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MOSCOW, August 8 (Itar-Tass) - A memorial service for Russian peacekeepers and civilians killed in the conflict between Georgia and South Ossetia will take place in the Cathedral of Christ the Savior on Thursday.
The service was ordered by representatives of the South Ossetian Embassy in Moscow," ecclesiarch of the Cathedral, archpriest Mikhail Ryazantsev told Itar-Tass.
Church of the Nativity of the Blessed Virgin Mary in Solyanka Street, central Moscow, frequented by members of the Ossetian community, will also hold a memorial service.
On Thursday, the South Ossetian Embassy is accepting condolences from diplomatic missions, Muscovites, city guests and public organizations. Wreathes will be laid at the obelisk on the premises of the Embassy located in Kursovoy Lane near the Kropotkinskaya Underground station.
Meanwhile, South Ossetian President Leonid Tibilov said at a news briefing in Tskhinval on Wednesday that the republic had the right to raise the issue before the international community to recognize the genocide of the Ossetian people by Georgia.
"Since the 1920s, the South Ossetian people has been subjected to genocide by Georgia several times. In the past two decades, Georgia began wars against South Ossetia three times, so we have every right to raise the issue before the global community of the recognition of genocide by Georgia," Tibilov underlined.
He noted that the South Ossetian Foreign Ministry was actively working on securing a principled legal and political assessment of Georgia's actions in August 2008.
In Tibilov's opinion, the decision on compelling Georgia to peace "was the most correct and necessary decision for the Ossetian people." "These decisions saved the people of South Ossetia from complete destruction," the president stated.
Despite the fact that new political forces came to power in Georgia, and Tbilisi changed its rhetoric, the neighboring state's policy toward South Ossetia has hardly changed, he went on say.
"These people saw what was happening in Georgia in 2008, but none of them, including incumbent Prime Minister Ivanishvili said "no" to /Georgian President Mikhail/ Saakashvili's actions. Senior Georgian politicians called Saakashvili's actions "an error," but how can a war codenamed "Operation Clear Field" which envisioned complete extermination of our republic be called "an error?" Tibilov said.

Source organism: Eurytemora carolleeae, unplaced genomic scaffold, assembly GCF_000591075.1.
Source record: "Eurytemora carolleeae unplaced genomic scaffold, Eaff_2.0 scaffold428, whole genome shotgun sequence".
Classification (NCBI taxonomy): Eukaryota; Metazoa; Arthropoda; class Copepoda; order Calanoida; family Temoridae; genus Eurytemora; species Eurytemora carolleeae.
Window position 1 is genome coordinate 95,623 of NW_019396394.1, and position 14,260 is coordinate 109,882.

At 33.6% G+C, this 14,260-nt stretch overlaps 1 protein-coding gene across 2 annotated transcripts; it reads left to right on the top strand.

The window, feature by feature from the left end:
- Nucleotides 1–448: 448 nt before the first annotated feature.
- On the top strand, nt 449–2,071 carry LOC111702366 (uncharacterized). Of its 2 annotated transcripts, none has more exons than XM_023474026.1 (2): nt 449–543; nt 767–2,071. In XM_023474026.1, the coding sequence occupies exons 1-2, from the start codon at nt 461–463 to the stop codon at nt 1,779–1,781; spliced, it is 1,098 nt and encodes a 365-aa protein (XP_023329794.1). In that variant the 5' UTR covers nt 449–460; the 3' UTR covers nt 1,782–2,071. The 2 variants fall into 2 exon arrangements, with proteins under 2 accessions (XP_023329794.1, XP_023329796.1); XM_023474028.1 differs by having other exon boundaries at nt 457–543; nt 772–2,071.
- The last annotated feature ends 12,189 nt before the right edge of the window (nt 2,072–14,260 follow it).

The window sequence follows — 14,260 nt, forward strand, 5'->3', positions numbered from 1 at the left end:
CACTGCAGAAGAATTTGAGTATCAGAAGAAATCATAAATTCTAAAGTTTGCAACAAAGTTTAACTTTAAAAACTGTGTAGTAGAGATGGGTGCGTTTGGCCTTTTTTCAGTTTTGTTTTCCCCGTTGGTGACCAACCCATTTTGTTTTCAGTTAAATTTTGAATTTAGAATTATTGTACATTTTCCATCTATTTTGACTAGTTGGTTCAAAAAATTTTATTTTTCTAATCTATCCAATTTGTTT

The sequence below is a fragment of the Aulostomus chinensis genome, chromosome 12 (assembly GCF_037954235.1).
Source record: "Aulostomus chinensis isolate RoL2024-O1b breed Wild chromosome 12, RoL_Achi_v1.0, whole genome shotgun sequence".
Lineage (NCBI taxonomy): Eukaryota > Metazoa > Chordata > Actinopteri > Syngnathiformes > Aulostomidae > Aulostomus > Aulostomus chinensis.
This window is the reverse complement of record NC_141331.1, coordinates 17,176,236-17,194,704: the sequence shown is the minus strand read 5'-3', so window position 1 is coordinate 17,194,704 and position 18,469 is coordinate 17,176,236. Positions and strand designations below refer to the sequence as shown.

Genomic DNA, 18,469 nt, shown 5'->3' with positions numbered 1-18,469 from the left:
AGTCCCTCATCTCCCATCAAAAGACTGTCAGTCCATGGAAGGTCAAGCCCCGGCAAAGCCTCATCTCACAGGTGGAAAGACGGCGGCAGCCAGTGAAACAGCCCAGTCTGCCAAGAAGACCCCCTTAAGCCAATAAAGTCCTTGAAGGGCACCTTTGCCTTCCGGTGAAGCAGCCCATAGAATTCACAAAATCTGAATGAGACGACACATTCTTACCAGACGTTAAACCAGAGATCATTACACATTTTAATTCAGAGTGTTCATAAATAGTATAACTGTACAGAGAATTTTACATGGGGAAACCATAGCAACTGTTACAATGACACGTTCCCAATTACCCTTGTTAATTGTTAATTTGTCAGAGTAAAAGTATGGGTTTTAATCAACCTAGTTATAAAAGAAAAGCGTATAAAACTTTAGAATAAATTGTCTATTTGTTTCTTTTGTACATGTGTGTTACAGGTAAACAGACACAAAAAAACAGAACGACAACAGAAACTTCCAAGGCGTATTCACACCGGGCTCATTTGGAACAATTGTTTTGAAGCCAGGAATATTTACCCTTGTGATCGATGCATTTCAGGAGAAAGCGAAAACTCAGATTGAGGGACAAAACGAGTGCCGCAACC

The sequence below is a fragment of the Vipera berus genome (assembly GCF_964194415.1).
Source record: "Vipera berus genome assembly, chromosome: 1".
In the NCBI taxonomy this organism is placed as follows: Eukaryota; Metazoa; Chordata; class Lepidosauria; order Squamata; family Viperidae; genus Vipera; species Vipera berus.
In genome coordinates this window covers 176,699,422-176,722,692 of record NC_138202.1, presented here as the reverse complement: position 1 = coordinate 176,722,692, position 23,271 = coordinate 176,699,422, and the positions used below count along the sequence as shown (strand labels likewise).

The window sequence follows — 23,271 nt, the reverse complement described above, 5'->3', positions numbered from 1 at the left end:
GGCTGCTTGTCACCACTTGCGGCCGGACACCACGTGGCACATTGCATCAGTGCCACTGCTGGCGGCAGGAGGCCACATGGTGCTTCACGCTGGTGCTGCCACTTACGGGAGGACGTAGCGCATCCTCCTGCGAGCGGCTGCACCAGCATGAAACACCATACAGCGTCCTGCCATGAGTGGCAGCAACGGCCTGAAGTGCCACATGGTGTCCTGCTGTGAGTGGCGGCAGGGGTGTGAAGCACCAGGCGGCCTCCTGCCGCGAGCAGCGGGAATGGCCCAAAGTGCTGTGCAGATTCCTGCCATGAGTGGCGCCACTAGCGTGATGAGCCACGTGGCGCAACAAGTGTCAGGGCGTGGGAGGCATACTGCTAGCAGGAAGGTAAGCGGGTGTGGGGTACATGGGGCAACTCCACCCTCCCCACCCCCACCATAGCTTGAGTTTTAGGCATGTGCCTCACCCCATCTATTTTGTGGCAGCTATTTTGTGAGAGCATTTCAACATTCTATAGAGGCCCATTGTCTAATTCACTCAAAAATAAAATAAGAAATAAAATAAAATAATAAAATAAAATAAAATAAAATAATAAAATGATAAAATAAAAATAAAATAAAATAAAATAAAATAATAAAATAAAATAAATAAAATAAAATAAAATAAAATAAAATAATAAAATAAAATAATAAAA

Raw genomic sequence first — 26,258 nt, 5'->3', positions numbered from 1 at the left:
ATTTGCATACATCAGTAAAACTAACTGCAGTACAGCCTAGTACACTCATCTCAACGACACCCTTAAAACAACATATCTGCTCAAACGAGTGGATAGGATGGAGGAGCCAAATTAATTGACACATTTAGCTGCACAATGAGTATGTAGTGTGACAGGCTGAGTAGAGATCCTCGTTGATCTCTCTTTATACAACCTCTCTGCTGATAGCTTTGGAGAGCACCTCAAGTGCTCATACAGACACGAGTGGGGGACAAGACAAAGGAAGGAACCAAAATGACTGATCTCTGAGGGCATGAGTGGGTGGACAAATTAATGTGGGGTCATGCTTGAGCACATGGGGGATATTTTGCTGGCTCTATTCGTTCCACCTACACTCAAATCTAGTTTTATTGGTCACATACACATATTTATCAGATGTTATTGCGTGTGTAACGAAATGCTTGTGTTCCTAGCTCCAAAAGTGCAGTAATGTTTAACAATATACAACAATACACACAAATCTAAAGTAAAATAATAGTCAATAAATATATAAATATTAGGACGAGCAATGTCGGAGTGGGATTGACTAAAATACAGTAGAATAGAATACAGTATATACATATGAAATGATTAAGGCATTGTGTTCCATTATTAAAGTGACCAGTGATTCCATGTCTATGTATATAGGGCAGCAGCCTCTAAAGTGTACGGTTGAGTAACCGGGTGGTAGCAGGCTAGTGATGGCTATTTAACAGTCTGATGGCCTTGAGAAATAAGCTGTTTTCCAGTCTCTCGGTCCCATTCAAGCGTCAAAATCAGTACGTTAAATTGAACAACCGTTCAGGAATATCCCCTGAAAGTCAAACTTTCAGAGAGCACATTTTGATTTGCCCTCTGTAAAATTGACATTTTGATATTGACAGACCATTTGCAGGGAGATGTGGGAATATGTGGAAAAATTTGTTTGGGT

He called the Georgian president a war criminal and expressed regret that "double standards prevent the global community from condemning him for the crimes committed against South Ossetia."
"Therefore, we have to strengthen our defense capability. As in 2008, Georgia is building up its military potential while its refusal to sign the document on renouncing the use of force indicates that we have to be ready for any contingencies, including large military provocations," the South Ossetia president stated.
History of conflict
Tskhinval will hold several commemorative actions for the 2008 war victims on Thursday.
South Ossetia's capital Tskhinval and nearby settlements were shelled and bombed shortly before midnight on August 7, 2008. The Georgian army used Grad salvo missile launchers and cluster bombs which are regarded as weapons of mass destruction.
In the morning of August 8, Georgian tanks attacked the southern sectors of Tskhinval and delivered a strike at the Russian peacekeepers' barracks. Town residents and the peacekeepers took part in fierce fighting throughout the day.
The Russian leadership, in a critical situation, made the decision to launch an operation to compel Georgia to peace, and units of the 58th Russian army entered the republic. As a result of the military conflict 387 people were killed in a few days: local residents and Russian peacekeepers who had been defending them.
On August 26, 2008, Russia recognized the independence of South Ossetia and Abkhazia. In response, Tbilisi severed diplomatic ties with Moscow and declared both republics the territories "occupied" by Moscow.
Independence of South Ossetia and Abkhazia
Russian Prime Minister Dmitry Medvedev, in an interview to Georgia's Rustavi 2 television on Tuesday evening, said Russia was not going to revise its decision to recognize the independence of South Ossetia and Abkhazia.
When asked if there were circumstances under which Russia would be ready to revise this decision, the premier said "no."
"Of course, currently there are no conditions for revising this decision" he stated.
"I made this decision, I believe it was the only correct decision in that situation," said Medvedev who held the post of Russian president in 2008.
He added that such a revision would be the gravest error which would doom these people to very hard existence, if not extermination in certain situations.